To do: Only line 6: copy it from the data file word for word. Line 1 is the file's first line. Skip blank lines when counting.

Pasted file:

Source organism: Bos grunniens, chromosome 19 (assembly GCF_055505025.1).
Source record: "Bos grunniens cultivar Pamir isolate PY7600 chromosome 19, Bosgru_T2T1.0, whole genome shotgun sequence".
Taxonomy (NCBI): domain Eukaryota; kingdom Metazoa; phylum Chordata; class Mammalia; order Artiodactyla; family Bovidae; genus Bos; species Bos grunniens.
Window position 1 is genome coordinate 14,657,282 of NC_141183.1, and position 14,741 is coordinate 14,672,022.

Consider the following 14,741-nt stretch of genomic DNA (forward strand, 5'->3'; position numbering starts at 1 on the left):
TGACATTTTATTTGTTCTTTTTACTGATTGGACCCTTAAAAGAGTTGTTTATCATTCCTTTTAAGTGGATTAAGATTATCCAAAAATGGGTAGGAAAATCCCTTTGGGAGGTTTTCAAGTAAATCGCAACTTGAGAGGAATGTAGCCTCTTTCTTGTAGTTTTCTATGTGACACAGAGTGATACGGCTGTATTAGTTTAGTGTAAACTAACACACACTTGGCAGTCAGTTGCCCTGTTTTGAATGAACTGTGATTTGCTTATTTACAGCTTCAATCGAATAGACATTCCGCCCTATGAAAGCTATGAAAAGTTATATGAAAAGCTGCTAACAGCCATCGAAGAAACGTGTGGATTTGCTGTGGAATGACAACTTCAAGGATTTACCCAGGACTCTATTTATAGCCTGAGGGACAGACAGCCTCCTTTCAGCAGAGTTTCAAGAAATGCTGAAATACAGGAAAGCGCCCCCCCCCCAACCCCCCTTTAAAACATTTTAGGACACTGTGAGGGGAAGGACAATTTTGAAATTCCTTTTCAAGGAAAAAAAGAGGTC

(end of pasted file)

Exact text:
TGACATTTTATTTGTTCTTTTTACTGATTGGACCCTTAAAAGAGTTGTTTATCATTCCTTTTAAGTGGATTAAGATTATCCAAAAATGGGTAGGAAAATCCCTTTGGGAGGTTTTCAAGTAAATCGCAACTTGAGAGGAATGTAGCCTCTTTCTTGTAGTTTTCTATGTGACACAGAGTGATACGGCTGTATTAGTTTAGTGTAAACTAACACACACTTGGCAGTCAGTTGCCCTGTTTTGAATGAACTGTGATTTGCTTATTTACAGCTTCAATCGAATAGACATTCCGCCCTATGAAAGCTATGAAAAGTTATATGAAAAGCTGCTAACAGCCATCGAAGAAACGTGTGGATTTGCTGTGGAATGACAACTTCAAGGATTTACCCAGGACTCTATTTATAGCCTGAGGGACAGACAGCCTCCTTTCAGCAGAGTTTCAAGAAATGCTGAAATACAGGAAAGCGCCCCCCCCCCAACCCCCCTTTAAAACATTTTAGGACACTGTGAGGGGAAGGACAATTTTGAAATTCCTTTTCAAGGAAAAAAAGAGGTC